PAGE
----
Have you ever gotten frustrated trying to use a website’s search feature? If so, then I have a great trick for you.
Admittedly, this is a departure from my usual postings.
I don’t think I mentioned it on my ‘About’ page, but I work in the tech field. I work with computers designing websites and online productivity systems for businesses. And one thing I do a lot of is look for code snippets, graphics and how-to’s. And rather than go to the websites and use their search features, which usually ends in frustration, I just go to Google.
From Google, I can search a particular website, and only that website (as opposed to all the web). If you spend any time doing web searches, you’ll find this method much faster and with results that match what you’re looking for.
On Google’s search page, in the search box, the syntax you’ll be using is:
site:DomainToSearch.com [words you want to search for]
The “site:” entry is required. Immediately after the colon, enter the domain you wish to search, but don’t include the “http://” characters. The “www” is optional, especially if the site you want to search does not use them.
After the domain identifier (the .com in this case), make sure you put in a space. Press the space bar and then enter the keywords you want to search for.
So, instead of going to WordPress to search, say, my blog for a particular item, you go to Google and search from there.
The results in Google will display two pages that have the word “happiness” in the text: “Dream, Then Be” and my “Welcome” pages.
I can put any number of words after the domain to search, so:
site:theiamblog.wordpress.com happiness think
Google will find pages that have both those words in the text. It’s not an “either/or” search, it’s an “and” search: both of those words have to exist on a page for Google to find them (“happiness” and “think” have to exist).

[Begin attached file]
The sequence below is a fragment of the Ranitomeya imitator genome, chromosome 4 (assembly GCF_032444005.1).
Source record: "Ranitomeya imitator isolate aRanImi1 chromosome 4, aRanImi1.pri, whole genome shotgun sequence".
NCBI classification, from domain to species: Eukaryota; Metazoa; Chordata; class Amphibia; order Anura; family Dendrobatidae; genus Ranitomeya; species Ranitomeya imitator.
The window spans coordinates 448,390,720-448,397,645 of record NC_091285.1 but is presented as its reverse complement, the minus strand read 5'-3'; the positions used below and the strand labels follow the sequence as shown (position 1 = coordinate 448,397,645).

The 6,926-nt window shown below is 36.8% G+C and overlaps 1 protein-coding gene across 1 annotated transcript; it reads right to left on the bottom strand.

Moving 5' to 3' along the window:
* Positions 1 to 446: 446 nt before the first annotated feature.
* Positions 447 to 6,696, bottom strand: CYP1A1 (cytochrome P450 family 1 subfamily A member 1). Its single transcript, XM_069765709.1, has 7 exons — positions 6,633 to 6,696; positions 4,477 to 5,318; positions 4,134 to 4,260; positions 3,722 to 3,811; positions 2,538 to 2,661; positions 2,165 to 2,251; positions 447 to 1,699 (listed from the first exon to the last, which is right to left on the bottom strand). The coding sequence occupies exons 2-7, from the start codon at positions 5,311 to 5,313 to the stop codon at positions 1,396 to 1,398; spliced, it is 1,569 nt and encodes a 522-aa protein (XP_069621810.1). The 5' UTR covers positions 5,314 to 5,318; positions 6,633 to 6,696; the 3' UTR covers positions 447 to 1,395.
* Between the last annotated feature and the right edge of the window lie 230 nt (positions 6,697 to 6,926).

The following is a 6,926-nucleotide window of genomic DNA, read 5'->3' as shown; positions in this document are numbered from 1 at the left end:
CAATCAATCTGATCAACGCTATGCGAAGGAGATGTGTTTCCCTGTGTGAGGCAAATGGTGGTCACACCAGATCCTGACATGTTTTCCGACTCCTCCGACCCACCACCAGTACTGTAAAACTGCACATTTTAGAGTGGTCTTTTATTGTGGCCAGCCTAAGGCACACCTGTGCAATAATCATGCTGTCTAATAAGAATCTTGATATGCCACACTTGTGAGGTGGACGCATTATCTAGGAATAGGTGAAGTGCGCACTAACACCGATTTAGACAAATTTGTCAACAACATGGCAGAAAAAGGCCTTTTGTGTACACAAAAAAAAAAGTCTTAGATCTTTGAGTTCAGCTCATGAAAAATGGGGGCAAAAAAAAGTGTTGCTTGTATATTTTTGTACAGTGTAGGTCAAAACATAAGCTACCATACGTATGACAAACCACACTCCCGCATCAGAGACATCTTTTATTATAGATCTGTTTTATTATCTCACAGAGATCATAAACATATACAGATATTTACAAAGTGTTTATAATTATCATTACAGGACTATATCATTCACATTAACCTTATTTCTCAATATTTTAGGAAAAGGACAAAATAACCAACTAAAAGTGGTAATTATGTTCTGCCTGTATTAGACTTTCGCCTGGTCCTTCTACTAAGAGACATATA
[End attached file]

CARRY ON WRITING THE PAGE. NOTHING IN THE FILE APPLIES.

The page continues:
“Happiness” and “think” can be in any order on that page. “Think” may come first, or “happiness” may come first. It doesn’t matter to Google, but you are asking that both words exist on a page: “I want to search for ‘happiness’ and ‘think.’”
Now, if you want to search for two words that show up next to each other (great when you’re searching for a person’s name), use quotation marks.
For example, say you’re looking for an old friend, Jess Demain. All you know is that he works for Intel Corp. Instead of going to Intel’s website and using their search feature, which is probably not all that great, use Google:
site:www.intel.com “jeff demain”
Within seconds, you’ll have your results, about 558+ of them.
However, when you use quotation marks, use caution. You’re telling Google that whatever is between your quotation marks must appear in that order on the site you’re searching.
So, flipping the above, Google won’t find any matches for…
site:www.intel.com “demain jeff”
Google doesn’t find anything, so it automatically removes the quotation marks and, as a result, will display some matches for you.
The bottom line: using Google instead of a particular website’s search feature is less frustrating and much faster.
You can search any domain/website out there using Google. You’re not limited at all. And if you’ve ever tried using Facebook’s search feature to find people, you’ll know the frustration I’m talking about.